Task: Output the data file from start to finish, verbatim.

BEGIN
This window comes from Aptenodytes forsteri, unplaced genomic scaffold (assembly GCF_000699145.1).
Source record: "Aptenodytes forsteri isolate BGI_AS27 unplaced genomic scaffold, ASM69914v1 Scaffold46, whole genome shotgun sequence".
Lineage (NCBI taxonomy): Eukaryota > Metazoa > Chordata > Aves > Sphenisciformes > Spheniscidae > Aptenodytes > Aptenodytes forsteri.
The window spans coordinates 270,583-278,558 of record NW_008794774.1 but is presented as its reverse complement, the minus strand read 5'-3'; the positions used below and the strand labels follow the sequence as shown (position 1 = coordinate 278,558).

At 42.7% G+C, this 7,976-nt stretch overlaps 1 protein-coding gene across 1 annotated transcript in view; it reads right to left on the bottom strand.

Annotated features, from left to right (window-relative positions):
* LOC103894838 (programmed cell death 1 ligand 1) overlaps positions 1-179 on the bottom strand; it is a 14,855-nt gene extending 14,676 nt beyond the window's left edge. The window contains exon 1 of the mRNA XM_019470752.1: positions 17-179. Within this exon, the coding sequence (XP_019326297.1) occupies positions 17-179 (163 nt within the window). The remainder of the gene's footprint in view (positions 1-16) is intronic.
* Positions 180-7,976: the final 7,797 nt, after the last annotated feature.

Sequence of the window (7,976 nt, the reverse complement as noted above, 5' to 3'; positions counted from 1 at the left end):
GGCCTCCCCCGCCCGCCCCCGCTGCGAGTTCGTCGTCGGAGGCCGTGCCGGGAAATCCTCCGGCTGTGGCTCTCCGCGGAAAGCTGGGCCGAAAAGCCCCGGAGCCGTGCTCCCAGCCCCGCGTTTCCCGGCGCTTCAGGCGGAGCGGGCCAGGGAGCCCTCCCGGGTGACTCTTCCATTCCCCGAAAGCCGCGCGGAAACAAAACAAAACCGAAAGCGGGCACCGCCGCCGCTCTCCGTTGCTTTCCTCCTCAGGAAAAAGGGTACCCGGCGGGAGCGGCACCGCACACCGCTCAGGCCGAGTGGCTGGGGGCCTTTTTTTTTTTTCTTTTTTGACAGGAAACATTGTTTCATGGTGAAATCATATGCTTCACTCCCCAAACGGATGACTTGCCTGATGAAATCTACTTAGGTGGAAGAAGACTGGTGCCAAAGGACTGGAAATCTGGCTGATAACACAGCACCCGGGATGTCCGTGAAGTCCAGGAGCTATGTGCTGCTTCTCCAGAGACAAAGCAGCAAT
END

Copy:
This window comes from Aptenodytes forsteri, unplaced genomic scaffold (assembly GCF_000699145.1).
Source record: "Aptenodytes forsteri isolate BGI_AS27 unplaced genomic scaffold, ASM69914v1 Scaffold46, whole genome shotgun sequence".
Lineage (NCBI taxonomy): Eukaryota > Metazoa > Chordata > Aves > Sphenisciformes > Spheniscidae > Aptenodytes > Aptenodytes forsteri.
The window spans coordinates 270,583-278,558 of record NW_008794774.1 but is presented as its reverse complement, the minus strand read 5'-3'; the positions used below and the strand labels follow the sequence as shown (position 1 = coordinate 278,558).

At 42.7% G+C, this 7,976-nt stretch overlaps 1 protein-coding gene across 1 annotated transcript in view; it reads right to left on the bottom strand.

Annotated features, from left to right (window-relative positions):
* LOC103894838 (programmed cell death 1 ligand 1) overlaps positions 1-179 on the bottom strand; it is a 14,855-nt gene extending 14,676 nt beyond the window's left edge. The window contains exon 1 of the mRNA XM_019470752.1: positions 17-179. Within this exon, the coding sequence (XP_019326297.1) occupies positions 17-179 (163 nt within the window). The remainder of the gene's footprint in view (positions 1-16) is intronic.
* Positions 180-7,976: the final 7,797 nt, after the last annotated feature.

Sequence of the window (7,976 nt, the reverse complement as noted above, 5' to 3'; positions counted from 1 at the left end):
GGCCTCCCCCGCCCGCCCCCGCTGCGAGTTCGTCGTCGGAGGCCGTGCCGGGAAATCCTCCGGCTGTGGCTCTCCGCGGAAAGCTGGGCCGAAAAGCCCCGGAGCCGTGCTCCCAGCCCCGCGTTTCCCGGCGCTTCAGGCGGAGCGGGCCAGGGAGCCCTCCCGGGTGACTCTTCCATTCCCCGAAAGCCGCGCGGAAACAAAACAAAACCGAAAGCGGGCACCGCCGCCGCTCTCCGTTGCTTTCCTCCTCAGGAAAAAGGGTACCCGGCGGGAGCGGCACCGCACACCGCTCAGGCCGAGTGGCTGGGGGCCTTTTTTTTTTTTCTTTTTTGACAGGAAACATTGTTTCATGGTGAAATCATATGCTTCACTCCCCAAACGGATGACTTGCCTGATGAAATCTACTTAGGTGGAAGAAGACTGGTGCCAAAGGACTGGAAATCTGGCTGATAACACAGCACCCGGGATGTCCGTGAAGTCCAGGAGCTATGTGCTGCTTCTCCAGAGACAAAGCAGCAAT